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Donations help THS generate increased interest in STEM program
THS stem pic1
Turlock High student Hana Guerrero watches as a recently-donated Dasbotics 3D printer creates a figurine. - photo by ANGELINA MARTIN/The Journal

A recent donation to the Turlock High School Engineering Technology/STEM Program has provided both state-of-the-art 3D printers and has boosted students’ interest in the course, adding to an already impressive display of the program’s hi-tech equipment.

Dasbotics, Inc. presented the program with two new 3D printers: a Prusa Chocolate 3D printer and a Dasbotics STEM+ 3D printer, valued at a combined $2,099. The 3D printers are used for various projects in the school’s Entech class, such as 3D printings of small motors or anything else that students wish to print.

Money donated by the Turlock Noon Rotary went toward buying new parts and supplies for the program’s previous 3D printers, which in turn put the school in contact with companies like Dasbotics. Dasbotics originally sent the program two 3D printers to test out, and thanks to the test run Dasbotics was able to make changes to their printer model. Now, the school’s program is the proud owner of two new 3D printers.

The creation of a 3D printed object is achieved using additive processes. In an additive process an object is created by laying down successive layers of material until the object is created. Each of these layers can be seen as a thinly sliced horizontal cross-section of the eventual object.

The Dasbotics STEM+ 3D printer feeds plastic filament into the printer’s plastic nozzle, which heats it enough to allow it to be used for printing. The nozzle draws the line of heated plastic in the shape or object desired, which is often created beforehand using a computer program. There are many websites that have premade models which can be downloaded and printed on the 3D printer, which students like Hana Guerrero often use.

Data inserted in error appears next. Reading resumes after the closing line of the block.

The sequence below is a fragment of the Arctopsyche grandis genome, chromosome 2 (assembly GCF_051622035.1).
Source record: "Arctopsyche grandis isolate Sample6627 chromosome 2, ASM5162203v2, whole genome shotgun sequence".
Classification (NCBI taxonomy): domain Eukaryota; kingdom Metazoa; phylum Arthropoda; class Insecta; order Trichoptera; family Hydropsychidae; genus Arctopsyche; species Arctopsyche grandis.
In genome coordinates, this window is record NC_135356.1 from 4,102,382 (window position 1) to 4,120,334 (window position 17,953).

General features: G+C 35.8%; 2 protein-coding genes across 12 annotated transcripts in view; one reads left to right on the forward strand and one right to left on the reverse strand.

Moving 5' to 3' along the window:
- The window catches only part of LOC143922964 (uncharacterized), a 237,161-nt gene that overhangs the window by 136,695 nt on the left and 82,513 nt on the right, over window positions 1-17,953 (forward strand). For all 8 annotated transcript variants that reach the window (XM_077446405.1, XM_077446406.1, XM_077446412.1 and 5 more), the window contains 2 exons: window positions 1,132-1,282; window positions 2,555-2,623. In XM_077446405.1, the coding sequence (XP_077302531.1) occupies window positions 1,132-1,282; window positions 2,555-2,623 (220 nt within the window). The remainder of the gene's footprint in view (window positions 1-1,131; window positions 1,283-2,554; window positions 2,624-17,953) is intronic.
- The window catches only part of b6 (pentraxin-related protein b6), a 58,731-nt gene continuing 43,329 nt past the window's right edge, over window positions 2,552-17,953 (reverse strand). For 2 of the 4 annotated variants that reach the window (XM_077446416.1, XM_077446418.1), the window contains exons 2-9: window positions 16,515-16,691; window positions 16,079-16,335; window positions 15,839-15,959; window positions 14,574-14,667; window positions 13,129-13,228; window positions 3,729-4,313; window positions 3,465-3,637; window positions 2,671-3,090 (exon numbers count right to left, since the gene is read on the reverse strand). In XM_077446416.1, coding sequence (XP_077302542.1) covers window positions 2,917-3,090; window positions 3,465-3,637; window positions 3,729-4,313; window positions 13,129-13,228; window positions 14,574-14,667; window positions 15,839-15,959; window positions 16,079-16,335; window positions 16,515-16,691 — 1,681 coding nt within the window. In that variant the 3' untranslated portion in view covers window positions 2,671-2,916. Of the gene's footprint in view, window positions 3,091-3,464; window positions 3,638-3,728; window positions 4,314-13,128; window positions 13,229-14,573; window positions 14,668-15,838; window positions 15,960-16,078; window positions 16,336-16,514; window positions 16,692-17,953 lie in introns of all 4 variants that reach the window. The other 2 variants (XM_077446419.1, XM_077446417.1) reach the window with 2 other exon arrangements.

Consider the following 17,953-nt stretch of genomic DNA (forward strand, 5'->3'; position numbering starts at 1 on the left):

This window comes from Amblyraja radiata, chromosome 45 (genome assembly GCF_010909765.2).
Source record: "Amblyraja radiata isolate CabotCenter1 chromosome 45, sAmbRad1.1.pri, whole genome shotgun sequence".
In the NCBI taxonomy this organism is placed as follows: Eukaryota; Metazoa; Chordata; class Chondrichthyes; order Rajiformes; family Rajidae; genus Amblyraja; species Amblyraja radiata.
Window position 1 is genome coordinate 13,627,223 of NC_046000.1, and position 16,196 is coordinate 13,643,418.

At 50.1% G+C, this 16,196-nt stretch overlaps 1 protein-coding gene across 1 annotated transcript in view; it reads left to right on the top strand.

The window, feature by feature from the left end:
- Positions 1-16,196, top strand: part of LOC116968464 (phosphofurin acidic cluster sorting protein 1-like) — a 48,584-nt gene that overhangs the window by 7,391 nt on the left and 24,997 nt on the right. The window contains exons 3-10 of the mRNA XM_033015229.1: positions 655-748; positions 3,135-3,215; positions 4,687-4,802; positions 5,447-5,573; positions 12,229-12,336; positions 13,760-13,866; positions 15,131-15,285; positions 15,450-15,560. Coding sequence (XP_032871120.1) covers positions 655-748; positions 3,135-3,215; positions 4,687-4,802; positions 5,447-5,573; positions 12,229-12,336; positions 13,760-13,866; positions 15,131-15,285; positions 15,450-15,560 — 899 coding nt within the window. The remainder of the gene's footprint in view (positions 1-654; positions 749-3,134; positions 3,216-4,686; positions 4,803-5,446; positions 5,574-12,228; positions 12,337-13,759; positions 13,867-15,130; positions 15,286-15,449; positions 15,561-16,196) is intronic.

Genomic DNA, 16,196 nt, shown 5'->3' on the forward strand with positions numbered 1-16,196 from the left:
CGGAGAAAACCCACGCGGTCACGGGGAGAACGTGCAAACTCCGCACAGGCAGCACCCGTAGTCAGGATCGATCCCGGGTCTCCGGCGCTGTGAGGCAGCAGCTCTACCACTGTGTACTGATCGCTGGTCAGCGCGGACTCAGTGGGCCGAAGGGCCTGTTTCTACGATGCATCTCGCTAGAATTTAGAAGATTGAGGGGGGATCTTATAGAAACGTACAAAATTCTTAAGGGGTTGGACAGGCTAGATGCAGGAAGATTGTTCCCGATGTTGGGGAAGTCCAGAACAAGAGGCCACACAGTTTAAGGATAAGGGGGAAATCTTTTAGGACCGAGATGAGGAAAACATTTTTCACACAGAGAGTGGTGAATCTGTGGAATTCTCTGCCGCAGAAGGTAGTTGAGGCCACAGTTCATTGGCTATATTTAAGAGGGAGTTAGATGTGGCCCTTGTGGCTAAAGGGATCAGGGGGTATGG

“Using these printers is a really great experience to have because not everyone has the means to do these things we get to do,” said Guerrero, who recently completed a 3D bust of herself. “The fact that you can print out whatever you want to do not just on a regular printer, but in three dimensions is really cool.”

The room at THS that now houses their plethora of printers, laser engravers and other equipment was once used as an office for teachers, but thanks to the program’s accumulation of printers the room needed to be converted. The addition of the new equipment has also boosted interest in the Entech class, said instructor Bob Hoskins.

“This class has 42 students now, and usually it would run around 30 students,” said Hoskins.

Hoskins hope that the renewed interest in the STEM field will help contribute to the shortage of teachers in the field. With donations like those from Turlock Noon Rotary and Dasbotics, Inc., Hoskins predicts that the industrial technology classes offered at both THS and around the country will continue to see an increased interest from students, leading to more teachers in the future.